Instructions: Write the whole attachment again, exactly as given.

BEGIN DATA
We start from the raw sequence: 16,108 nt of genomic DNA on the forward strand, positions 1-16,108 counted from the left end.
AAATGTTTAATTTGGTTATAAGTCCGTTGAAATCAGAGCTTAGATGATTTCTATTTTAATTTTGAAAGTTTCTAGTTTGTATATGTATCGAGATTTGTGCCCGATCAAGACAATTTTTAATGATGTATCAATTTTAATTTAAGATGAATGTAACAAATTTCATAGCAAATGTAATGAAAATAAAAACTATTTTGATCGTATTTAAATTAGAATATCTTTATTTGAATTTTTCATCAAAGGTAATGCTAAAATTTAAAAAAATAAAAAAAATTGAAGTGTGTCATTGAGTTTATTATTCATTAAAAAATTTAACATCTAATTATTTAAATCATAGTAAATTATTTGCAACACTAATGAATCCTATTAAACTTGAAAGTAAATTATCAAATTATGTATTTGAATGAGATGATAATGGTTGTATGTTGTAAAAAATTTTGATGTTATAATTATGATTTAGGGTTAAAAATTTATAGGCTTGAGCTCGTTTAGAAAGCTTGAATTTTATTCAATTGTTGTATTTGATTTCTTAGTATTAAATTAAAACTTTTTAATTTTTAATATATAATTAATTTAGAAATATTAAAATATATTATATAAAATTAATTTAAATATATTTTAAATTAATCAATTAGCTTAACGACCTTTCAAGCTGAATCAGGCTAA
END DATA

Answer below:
We start from the raw sequence: 16,108 nt of genomic DNA on the forward strand, positions 1-16,108 counted from the left end.
AAATGTTTAATTTGGTTATAAGTCCGTTGAAATCAGAGCTTAGATGATTTCTATTTTAATTTTGAAAGTTTCTAGTTTGTATATGTATCGAGATTTGTGCCCGATCAAGACAATTTTTAATGATGTATCAATTTTAATTTAAGATGAATGTAACAAATTTCATAGCAAATGTAATGAAAATAAAAACTATTTTGATCGTATTTAAATTAGAATATCTTTATTTGAATTTTTCATCAAAGGTAATGCTAAAATTTAAAAAAATAAAAAAAATTGAAGTGTGTCATTGAGTTTATTATTCATTAAAAAATTTAACATCTAATTATTTAAATCATAGTAAATTATTTGCAACACTAATGAATCCTATTAAACTTGAAAGTAAATTATCAAATTATGTATTTGAATGAGATGATAATGGTTGTATGTTGTAAAAAATTTTGATGTTATAATTATGATTTAGGGTTAAAAATTTATAGGCTTGAGCTCGTTTAGAAAGCTTGAATTTTATTCAATTGTTGTATTTGATTTCTTAGTATTAAATTAAAACTTTTTAATTTTTAATATATAATTAATTTAGAAATATTAAAATATATTATATAAAATTAATTTAAATATATTTTAAATTAATCAATTAGCTTAACGACCTTTCAAGCTGAATCAGGCTAA